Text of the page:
STRATTON - The first ever Vermont Open drew competitors from both near and far to the slopes of Stratton this past weekend.

"One guy I talked to came from Seattle, (Wash.). I think a legend that placed in the bank slalom came from Washington. There are a few from the west coast and some people just sort of based all over the northeast as well," said Meryl Robinson, Communication Coordinator for Stratton Mountain.

About a 160 competitors showed up - along with somewhere between 50 to 100 spectators - to participate in the Vermont Open, many of whom were local riders.

"We had a huge local representation," said Robinson. "We have a lot of our local legends are from here like Steve Hayes, Charlie Cavanagh. A lot of the legends on that list are Stratton locals."

Among them were Olympic snowboarder Ross Powers - a South Londonderry resident who won a gold medal for the men's halfpipe in Salt Lake City, Utah in 2002 and a bronze medal for the men's halfpipe in Nagano, Japan in 1998 - and his daughter Victoria.

Ross took first place in halfpipe for the Men's Pros category and Victoria took first place in halfpipe for the Women's Amateurs category.

In the other categories for halfpipe, Jerry Tucker placed first in Mens Legends. Rakai Tate - an SMS student and Londonderry resident - placed first in the Men's Amateurs category; Charles Recchia placed first in the Juniors category.

For the women, Amy Herman placed first in the Women's Legends category and Mary Rand placed first in the Pros.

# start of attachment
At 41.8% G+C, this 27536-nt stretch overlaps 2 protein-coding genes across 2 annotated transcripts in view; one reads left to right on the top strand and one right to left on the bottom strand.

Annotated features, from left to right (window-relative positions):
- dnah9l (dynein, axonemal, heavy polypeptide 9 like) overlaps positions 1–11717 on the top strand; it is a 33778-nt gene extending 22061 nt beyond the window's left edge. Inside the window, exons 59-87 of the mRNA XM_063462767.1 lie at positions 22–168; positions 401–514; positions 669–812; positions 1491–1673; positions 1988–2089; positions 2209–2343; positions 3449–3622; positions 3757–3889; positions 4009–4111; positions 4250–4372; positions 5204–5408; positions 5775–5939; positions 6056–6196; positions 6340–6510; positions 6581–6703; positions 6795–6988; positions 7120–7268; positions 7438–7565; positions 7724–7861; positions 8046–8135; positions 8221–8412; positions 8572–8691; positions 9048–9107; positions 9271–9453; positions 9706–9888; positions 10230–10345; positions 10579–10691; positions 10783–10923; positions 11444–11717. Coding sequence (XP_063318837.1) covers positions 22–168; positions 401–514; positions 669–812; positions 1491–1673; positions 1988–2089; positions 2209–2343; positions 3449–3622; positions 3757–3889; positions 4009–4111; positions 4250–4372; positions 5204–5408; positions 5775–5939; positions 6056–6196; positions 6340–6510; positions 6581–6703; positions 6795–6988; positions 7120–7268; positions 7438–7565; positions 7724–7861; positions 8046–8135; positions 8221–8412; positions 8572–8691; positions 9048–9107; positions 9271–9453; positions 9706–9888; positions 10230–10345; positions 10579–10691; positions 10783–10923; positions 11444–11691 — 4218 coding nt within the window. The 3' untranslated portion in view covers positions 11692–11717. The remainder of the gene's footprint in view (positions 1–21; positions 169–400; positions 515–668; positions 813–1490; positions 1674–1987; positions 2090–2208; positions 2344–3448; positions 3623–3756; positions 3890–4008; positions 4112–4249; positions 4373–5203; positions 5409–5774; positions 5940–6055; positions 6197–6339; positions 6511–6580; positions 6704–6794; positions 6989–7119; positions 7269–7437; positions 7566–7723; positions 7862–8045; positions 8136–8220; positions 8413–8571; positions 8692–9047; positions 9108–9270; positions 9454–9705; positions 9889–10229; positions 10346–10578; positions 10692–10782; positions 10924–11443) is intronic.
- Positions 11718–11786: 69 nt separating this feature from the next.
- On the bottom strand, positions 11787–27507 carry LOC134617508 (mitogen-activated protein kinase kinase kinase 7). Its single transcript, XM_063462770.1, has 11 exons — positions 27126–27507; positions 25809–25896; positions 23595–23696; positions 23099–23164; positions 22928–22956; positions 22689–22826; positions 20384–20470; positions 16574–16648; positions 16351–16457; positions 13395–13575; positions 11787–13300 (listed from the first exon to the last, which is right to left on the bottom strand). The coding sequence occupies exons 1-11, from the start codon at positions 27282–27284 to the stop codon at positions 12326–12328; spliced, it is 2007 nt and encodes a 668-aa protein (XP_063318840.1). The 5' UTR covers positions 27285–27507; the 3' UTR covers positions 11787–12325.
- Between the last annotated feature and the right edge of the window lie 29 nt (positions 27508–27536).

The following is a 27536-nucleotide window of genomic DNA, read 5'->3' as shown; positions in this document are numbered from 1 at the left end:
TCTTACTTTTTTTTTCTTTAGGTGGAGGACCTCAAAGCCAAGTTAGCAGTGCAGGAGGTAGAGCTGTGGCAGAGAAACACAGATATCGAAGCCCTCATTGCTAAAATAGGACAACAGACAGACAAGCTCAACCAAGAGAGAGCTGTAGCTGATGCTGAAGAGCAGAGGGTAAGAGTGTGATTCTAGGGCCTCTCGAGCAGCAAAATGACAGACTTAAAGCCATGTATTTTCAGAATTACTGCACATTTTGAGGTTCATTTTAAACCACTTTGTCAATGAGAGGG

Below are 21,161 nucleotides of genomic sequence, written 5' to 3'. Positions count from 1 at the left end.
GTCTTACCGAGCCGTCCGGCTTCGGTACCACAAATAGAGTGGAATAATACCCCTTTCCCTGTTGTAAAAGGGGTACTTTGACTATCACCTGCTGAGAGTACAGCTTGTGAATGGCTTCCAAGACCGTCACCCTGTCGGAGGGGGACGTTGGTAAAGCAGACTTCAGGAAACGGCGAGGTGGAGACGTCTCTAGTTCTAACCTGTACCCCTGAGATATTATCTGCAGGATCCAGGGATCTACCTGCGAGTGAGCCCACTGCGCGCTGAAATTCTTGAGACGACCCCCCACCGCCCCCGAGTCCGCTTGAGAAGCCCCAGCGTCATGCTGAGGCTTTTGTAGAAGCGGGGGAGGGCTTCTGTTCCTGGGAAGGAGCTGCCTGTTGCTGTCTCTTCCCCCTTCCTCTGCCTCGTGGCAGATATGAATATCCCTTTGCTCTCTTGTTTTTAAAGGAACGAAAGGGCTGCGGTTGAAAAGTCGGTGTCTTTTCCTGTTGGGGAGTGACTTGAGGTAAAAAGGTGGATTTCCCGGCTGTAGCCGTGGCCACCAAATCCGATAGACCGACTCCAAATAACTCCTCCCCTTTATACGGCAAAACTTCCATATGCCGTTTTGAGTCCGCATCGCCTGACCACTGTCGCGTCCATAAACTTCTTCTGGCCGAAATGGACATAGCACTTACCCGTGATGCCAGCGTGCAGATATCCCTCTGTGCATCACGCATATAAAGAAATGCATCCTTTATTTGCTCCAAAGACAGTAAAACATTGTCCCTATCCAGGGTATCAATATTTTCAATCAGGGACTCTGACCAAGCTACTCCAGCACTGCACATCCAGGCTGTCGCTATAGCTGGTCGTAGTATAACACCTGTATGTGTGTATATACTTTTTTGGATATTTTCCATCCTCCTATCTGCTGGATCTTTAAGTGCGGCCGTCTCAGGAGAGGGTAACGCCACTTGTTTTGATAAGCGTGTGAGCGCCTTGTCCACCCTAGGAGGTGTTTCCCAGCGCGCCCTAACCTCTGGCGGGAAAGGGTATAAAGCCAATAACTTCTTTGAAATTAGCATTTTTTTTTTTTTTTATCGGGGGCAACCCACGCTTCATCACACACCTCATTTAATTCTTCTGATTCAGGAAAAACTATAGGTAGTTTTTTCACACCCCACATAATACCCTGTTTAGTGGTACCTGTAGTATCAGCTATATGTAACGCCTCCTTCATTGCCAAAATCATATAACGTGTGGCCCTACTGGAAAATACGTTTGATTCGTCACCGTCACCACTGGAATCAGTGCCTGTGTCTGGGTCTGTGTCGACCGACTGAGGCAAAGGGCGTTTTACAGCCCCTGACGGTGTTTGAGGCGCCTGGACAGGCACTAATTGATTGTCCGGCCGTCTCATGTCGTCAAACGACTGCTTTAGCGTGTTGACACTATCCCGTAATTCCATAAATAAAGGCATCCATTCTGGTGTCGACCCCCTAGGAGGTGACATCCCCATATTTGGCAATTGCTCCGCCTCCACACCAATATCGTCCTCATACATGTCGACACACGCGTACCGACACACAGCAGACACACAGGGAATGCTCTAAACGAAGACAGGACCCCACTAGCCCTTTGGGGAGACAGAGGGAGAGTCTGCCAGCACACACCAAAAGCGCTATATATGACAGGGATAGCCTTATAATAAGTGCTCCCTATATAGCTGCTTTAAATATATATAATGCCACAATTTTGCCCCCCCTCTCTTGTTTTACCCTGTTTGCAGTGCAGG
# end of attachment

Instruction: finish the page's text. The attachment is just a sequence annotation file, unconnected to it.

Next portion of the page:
While the halfpipe was one event that generated some excitement, one of the events that Robinson said people took a particular interest in was The Washed Up Cup - or banked slalom course - that was held on Sunday.

"I heard a lot of people who were very excited to try it because it's not something you get to do very often. There's not many courses in the area," Robinson said.

The banked slalom was one of the original events that use to take place in the 1980s and 1990s and is similar to a giant slalom course except that it has banks on each turn.

"It's a precursor to modern day boardercross," Robinson said. "But everyone was excited about that, something different that's not really scary like a Big Air is. So, it's something that's accessible to a lot of people."

Another event that drew a lot of attention was the snurfer challenge.

"It's one of the first evolutions of the snowboard, the snow surfer and that's where snurfer came from," said Robinson. "[It was] kind of the seed that started the U.S. Open too back in 1982. Paul Graves helped the snow surfing championships at Suicide Six in Woodstock and from there it kind of evolved."

The event was a return to the roots of snowboarding in which there are just wooden boards with no bindings and a rope that is used to hang on. In addition to the Halfpipe and Banked Slalom competitions, the Vermont Open also featured Rail Jam and Big Air events.

Although they may not have taken first place, Manchester residents Sophie Nywiede and Evan Sheridan also placed high in the open.

Nywiede took second in the Junior category for the Banked Slalom and Sheridan placed second in the Rail Jam in Men's Amateurs.

For a full list of the Vermont Open results, visit www.stratton.com.

Follow on Twitter @BrandonCanevari.